ESPN’s Chris Broussard was recently asked for his personal opinion about NBA player Jason Collins’ coming out as gay. I thought his response embodied grace and truth. And while he’s been butchered by the media in general, I’ve appreciated the support he’s received from conservative Christians.
But what if Broussard had said this:
(what follows is almost an exact quote, with only a few minor substitutions)
“Personally, I don’t believe that you can live an openly greedy lifestyle, or openly worship money. If you’re openly living that type of lifestyle, then the Bible says you know them by their fruits. It says that, you know, that’s a sin. If you’re openly living in unrepentant sin, whatever it may be, not just storing up treasures on earth, whatever it may be, I believe that’s walking in open rebellion to God and to Jesus Christ. So I would not characterize that person as a Christian because I don’t think the Bible would characterize them as a Christian.”
This has nothing to do with Jason Collins and his money (for all I know he lives in an apartment and tithes 95%). This has everything to do with the fact that money is a moral issue. Money, just like sex, is a moral issue. Why do we “come alongside,” condemn, or even excoriate those who live outside of God’s standard sexually, but embrace many of those who live outside of God’s standard economically?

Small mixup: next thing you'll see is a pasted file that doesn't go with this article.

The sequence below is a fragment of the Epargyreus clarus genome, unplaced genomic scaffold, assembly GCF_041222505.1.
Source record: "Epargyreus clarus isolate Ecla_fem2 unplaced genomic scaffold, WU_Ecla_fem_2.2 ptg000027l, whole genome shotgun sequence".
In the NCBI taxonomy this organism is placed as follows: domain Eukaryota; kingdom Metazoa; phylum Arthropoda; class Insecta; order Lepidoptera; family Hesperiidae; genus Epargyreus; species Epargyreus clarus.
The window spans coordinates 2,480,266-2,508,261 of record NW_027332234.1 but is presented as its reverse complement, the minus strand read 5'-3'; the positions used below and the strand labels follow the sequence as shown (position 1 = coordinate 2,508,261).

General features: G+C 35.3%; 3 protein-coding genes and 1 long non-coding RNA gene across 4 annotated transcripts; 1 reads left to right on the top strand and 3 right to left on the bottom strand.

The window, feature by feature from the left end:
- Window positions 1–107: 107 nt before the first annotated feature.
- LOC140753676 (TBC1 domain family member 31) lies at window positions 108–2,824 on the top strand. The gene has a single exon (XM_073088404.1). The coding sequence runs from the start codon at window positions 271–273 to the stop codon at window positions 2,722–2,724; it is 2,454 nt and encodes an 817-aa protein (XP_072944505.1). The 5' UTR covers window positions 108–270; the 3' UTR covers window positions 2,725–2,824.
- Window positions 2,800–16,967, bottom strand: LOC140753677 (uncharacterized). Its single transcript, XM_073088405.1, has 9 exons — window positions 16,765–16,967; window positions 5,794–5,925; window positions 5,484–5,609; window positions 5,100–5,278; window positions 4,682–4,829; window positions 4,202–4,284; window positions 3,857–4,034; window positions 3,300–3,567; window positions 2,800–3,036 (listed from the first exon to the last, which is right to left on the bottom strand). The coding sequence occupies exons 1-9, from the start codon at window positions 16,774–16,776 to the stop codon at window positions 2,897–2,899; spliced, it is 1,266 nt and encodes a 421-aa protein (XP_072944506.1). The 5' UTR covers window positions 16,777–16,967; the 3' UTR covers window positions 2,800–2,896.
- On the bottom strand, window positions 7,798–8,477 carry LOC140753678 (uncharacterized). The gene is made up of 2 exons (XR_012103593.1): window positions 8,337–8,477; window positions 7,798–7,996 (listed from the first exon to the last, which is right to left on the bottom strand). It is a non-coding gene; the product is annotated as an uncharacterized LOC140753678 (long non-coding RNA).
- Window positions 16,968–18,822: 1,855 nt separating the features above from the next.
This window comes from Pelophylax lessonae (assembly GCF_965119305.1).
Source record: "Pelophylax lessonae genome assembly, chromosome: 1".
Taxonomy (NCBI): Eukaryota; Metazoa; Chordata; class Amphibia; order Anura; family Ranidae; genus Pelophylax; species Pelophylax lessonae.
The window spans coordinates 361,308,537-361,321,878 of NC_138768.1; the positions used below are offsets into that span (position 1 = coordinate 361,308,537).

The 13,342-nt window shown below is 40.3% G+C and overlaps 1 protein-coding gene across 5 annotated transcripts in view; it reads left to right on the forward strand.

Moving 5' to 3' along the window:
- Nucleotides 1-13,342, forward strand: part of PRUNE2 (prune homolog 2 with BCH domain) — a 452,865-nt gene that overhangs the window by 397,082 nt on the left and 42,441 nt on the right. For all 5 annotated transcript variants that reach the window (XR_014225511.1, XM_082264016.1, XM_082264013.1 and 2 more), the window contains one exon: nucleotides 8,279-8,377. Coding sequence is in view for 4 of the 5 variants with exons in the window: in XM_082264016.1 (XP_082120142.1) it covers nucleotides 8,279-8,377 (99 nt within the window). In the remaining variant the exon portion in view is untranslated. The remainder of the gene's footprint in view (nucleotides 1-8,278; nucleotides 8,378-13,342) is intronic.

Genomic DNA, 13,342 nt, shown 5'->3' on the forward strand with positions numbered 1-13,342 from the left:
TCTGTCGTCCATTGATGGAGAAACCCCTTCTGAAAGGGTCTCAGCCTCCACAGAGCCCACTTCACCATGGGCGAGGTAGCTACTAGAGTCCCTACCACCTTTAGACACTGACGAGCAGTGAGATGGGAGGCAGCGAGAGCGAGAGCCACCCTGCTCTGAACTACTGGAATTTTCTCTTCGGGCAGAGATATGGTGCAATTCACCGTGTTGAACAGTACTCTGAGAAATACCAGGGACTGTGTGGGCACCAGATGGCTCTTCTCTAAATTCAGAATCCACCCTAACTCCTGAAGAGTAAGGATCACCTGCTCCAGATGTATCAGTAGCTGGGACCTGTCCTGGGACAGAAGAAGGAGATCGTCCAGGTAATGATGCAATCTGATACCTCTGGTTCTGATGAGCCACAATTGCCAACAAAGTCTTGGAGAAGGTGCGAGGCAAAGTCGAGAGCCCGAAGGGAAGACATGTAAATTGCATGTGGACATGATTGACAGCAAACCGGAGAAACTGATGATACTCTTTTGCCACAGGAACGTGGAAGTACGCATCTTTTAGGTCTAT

Money, after all, is moral.
Sure, money has no morality of its own, but then it’s rarely alone, is it? Our desire for money is moral, the way we use money is moral, the way we lose money is moral, the way we gain money is moral, the way we spend money is moral, the way we save money is moral, the way we give money is moral, the way we take money is moral, and the way our very possession of money prevents others from having it, is moral.
Our problem is centered around the subjectivity of money’s morality. We don’t have a clear line, and oh, how we love clear lines! Jesus never gave us clear lines, never said, “a Honda Accord is good, a BMW is pushing it, a Ferrari is definitely sinful.” He never even said, “Buy a bike.”
But here’s what He gave us instead:
“Do not store up for yourselves treasures on earth… For where your treasure is, there your heart will be also.”
“No one can serve two masters. Either you will hate the one and love the other, or you will be devoted to the one and despise the other. You cannot serve both God and money.”
Paul added this:
“Those who want to get rich fall into temptation and a trap and into many foolish and harmful desires that plunge people into ruin and destruction. For the love of money is a root of all kinds of evil.”
and John chimed in with this:
If anyone has material possessions and sees a brother or sister in need but has no pity on them, how can the love of God be in that person?
These verses convict me. They challenge me, they inspire me. And perhaps most significant of all, they point at me more than they point at others.
As a pastor, I’m concerned that so many of us point at others as we proclaim Romans 1:26-27 with a bullhorn, all the while ignoring our own application of v 25: “they worshiped and served created things rather than the Creator.”
What happens to the church when we are we eager to point out the sin of homosexuality, but ignore the idol of materialism (or material preoccupation)?
May Jesus never say to us, like he said to the Pharisees, “You blind guides! You should have attended to the latter, without neglecting the former.”